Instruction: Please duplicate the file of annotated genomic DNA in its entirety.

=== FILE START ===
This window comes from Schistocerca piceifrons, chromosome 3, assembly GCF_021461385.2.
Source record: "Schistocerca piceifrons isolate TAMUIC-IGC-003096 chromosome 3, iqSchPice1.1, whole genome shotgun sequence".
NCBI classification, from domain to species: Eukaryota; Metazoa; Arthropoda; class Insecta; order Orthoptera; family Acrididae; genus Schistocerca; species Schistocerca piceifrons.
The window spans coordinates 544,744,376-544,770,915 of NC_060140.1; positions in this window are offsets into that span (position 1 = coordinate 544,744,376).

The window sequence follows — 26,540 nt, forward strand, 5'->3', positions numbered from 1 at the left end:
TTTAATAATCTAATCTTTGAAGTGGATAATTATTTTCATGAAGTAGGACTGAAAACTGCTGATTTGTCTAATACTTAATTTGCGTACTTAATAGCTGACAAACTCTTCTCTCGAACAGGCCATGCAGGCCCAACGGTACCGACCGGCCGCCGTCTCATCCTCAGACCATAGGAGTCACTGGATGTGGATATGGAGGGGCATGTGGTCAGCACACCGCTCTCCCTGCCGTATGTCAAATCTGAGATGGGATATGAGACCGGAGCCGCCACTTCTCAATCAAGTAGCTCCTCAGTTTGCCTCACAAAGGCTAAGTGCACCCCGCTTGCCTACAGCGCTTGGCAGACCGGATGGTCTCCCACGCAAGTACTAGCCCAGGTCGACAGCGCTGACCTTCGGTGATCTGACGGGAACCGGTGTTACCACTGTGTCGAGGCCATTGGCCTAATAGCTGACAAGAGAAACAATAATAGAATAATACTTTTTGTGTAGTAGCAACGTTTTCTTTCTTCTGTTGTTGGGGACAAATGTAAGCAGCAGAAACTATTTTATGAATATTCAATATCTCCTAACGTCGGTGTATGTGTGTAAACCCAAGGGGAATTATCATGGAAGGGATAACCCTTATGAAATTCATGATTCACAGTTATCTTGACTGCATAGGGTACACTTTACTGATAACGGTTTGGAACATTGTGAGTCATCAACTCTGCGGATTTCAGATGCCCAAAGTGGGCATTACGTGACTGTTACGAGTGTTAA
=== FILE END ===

This window comes from Schistocerca piceifrons, chromosome 3, assembly GCF_021461385.2.
Source record: "Schistocerca piceifrons isolate TAMUIC-IGC-003096 chromosome 3, iqSchPice1.1, whole genome shotgun sequence".
NCBI classification, from domain to species: Eukaryota; Metazoa; Arthropoda; class Insecta; order Orthoptera; family Acrididae; genus Schistocerca; species Schistocerca piceifrons.
The window spans coordinates 544,744,376-544,770,915 of NC_060140.1; positions in this window are offsets into that span (position 1 = coordinate 544,744,376).

The window sequence follows — 26,540 nt, forward strand, 5'->3', positions numbered from 1 at the left end:
TTTAATAATCTAATCTTTGAAGTGGATAATTATTTTCATGAAGTAGGACTGAAAACTGCTGATTTGTCTAATACTTAATTTGCGTACTTAATAGCTGACAAACTCTTCTCTCGAACAGGCCATGCAGGCCCAACGGTACCGACCGGCCGCCGTCTCATCCTCAGACCATAGGAGTCACTGGATGTGGATATGGAGGGGCATGTGGTCAGCACACCGCTCTCCCTGCCGTATGTCAAATCTGAGATGGGATATGAGACCGGAGCCGCCACTTCTCAATCAAGTAGCTCCTCAGTTTGCCTCACAAAGGCTAAGTGCACCCCGCTTGCCTACAGCGCTTGGCAGACCGGATGGTCTCCCACGCAAGTACTAGCCCAGGTCGACAGCGCTGACCTTCGGTGATCTGACGGGAACCGGTGTTACCACTGTGTCGAGGCCATTGGCCTAATAGCTGACAAGAGAAACAATAATAGAATAATACTTTTTGTGTAGTAGCAACGTTTTCTTTCTTCTGTTGTTGGGGACAAATGTAAGCAGCAGAAACTATTTTATGAATATTCAATATCTCCTAACGTCGGTGTATGTGTGTAAACCCAAGGGGAATTATCATGGAAGGGATAACCCTTATGAAATTCATGATTCACAGTTATCTTGACTGCATAGGGTACACTTTACTGATAACGGTTTGGAACATTGTGAGTCATCAACTCTGCGGATTTCAGATGCCCAAAGTGGGCATTACGTGACTGTTACGAGTGTTAA